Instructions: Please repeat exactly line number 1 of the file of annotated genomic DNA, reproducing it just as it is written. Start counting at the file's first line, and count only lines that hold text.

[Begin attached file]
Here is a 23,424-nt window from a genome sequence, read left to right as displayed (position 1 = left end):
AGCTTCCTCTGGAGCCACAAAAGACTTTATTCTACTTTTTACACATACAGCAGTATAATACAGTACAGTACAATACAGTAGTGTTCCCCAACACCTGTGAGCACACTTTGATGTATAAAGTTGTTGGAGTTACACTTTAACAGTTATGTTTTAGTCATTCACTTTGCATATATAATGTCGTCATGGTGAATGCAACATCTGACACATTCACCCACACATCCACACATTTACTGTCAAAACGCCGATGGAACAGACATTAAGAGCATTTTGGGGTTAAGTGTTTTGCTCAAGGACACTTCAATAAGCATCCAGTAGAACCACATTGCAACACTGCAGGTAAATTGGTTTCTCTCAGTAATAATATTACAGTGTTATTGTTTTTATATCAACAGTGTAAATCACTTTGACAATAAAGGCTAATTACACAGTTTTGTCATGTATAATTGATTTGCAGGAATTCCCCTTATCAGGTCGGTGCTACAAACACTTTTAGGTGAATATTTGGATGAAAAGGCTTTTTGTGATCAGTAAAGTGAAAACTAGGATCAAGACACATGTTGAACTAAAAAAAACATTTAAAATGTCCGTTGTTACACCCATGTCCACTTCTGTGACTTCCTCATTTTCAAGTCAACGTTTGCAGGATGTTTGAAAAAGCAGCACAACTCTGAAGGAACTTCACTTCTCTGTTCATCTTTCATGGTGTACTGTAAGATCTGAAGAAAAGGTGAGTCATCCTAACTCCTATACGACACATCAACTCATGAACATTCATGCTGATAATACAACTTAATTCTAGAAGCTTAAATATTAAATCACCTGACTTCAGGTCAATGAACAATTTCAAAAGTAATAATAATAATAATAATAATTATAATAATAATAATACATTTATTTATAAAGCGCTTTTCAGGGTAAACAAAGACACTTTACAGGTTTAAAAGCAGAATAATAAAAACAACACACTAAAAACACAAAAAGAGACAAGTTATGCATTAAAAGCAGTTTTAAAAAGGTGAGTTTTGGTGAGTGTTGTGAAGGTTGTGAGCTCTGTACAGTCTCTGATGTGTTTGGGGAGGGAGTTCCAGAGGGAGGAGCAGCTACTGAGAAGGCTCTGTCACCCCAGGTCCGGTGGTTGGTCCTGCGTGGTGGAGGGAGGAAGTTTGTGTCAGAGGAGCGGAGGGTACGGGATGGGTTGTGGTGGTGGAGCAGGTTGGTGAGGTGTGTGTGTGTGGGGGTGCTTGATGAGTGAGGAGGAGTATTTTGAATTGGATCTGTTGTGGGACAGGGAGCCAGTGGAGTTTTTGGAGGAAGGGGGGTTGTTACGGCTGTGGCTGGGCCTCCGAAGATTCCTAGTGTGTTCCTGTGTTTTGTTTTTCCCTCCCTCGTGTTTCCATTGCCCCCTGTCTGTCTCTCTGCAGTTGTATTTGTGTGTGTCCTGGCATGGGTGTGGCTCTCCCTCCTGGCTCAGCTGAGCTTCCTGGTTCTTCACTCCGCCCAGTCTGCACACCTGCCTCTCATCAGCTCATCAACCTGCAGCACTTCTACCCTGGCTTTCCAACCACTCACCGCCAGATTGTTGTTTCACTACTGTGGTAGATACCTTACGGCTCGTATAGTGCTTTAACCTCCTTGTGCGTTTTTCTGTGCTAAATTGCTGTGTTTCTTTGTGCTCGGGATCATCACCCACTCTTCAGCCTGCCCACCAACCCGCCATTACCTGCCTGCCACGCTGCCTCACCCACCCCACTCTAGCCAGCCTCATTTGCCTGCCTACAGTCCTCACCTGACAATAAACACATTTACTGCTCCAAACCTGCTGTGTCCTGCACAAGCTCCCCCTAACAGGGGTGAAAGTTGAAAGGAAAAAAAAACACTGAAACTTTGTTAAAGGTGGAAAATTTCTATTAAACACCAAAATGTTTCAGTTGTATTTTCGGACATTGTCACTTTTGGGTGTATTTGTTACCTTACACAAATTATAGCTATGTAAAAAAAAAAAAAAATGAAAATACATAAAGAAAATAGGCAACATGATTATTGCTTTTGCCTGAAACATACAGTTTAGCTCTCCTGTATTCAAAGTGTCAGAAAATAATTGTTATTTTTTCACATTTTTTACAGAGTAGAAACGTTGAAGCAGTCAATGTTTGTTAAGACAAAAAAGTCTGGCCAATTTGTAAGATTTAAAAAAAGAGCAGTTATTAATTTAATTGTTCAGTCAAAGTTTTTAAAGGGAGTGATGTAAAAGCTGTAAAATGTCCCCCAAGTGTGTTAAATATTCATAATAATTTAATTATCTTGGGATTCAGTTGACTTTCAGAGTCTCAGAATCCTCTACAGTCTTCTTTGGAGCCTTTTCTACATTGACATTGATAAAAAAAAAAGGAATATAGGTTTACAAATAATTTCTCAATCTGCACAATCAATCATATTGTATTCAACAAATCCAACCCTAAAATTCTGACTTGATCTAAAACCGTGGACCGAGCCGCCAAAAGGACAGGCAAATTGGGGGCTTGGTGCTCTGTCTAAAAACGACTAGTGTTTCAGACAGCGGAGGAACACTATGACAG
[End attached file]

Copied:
Here is a 23,424-nt window from a genome sequence, read left to right as displayed (position 1 = left end):